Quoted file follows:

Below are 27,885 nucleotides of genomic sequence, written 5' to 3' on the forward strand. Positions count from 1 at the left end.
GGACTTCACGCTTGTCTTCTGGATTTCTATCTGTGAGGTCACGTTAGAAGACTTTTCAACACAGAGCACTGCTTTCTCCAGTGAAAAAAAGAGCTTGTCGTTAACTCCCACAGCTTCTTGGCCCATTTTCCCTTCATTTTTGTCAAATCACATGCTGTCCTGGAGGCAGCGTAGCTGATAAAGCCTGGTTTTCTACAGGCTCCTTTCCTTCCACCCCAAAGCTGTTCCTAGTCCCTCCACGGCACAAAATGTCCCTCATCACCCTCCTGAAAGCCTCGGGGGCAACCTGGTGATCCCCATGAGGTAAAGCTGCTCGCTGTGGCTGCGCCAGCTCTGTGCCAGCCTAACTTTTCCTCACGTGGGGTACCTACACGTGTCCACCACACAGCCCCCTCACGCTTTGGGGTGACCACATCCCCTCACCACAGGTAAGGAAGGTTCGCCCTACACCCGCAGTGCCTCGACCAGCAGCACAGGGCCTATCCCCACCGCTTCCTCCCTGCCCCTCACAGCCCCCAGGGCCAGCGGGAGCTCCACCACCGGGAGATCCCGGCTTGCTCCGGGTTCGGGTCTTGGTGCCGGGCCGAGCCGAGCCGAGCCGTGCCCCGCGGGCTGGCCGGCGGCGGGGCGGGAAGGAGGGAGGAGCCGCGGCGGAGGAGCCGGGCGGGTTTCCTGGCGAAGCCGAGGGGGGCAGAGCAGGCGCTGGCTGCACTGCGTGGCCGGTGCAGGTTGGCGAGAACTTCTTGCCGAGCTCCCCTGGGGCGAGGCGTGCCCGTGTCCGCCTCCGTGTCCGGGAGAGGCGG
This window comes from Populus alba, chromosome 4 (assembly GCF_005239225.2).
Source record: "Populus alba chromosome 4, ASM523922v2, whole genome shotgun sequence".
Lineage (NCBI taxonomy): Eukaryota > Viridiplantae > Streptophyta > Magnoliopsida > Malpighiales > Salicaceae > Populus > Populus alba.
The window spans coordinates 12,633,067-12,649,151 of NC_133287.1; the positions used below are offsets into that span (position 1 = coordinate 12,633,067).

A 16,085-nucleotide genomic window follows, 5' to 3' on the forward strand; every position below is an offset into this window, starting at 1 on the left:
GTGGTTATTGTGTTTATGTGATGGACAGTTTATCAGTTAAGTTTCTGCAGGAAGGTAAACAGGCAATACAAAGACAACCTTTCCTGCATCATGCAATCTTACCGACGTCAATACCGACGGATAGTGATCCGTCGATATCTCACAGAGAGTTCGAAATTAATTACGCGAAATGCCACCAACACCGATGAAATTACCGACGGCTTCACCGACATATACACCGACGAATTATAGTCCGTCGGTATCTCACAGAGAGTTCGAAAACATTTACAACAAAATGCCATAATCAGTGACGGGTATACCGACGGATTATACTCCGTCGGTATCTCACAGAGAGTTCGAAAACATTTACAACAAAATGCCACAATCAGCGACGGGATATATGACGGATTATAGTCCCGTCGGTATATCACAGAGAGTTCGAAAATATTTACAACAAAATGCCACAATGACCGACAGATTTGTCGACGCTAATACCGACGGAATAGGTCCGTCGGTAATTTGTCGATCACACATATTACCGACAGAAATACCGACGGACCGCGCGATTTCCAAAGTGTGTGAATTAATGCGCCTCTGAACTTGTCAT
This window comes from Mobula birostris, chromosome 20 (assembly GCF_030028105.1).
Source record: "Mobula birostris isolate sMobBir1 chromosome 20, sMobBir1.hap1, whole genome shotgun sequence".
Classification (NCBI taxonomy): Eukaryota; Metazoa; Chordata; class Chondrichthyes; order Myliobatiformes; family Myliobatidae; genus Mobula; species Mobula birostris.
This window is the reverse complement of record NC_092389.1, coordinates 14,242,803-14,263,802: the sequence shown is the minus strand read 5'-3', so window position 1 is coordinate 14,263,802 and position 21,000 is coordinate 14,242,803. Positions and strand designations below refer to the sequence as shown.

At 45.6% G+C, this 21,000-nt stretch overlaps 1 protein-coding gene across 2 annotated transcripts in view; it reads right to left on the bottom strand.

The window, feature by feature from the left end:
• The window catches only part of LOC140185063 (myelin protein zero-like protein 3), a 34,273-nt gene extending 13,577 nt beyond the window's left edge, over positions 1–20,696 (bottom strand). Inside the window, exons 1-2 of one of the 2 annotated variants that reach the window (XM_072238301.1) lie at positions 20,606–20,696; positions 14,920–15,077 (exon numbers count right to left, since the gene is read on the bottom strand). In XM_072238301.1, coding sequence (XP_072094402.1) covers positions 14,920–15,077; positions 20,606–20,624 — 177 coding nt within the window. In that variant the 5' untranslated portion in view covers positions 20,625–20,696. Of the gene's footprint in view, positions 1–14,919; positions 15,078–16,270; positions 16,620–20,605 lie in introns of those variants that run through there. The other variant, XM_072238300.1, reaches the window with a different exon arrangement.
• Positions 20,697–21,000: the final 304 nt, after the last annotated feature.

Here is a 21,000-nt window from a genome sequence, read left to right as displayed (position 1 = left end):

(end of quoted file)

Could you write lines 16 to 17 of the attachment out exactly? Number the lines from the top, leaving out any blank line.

• Positions 20,697–21,000: the final 304 nt, after the last annotated feature.

Here is a 21,000-nt window from a genome sequence, read left to right as displayed (position 1 = left end):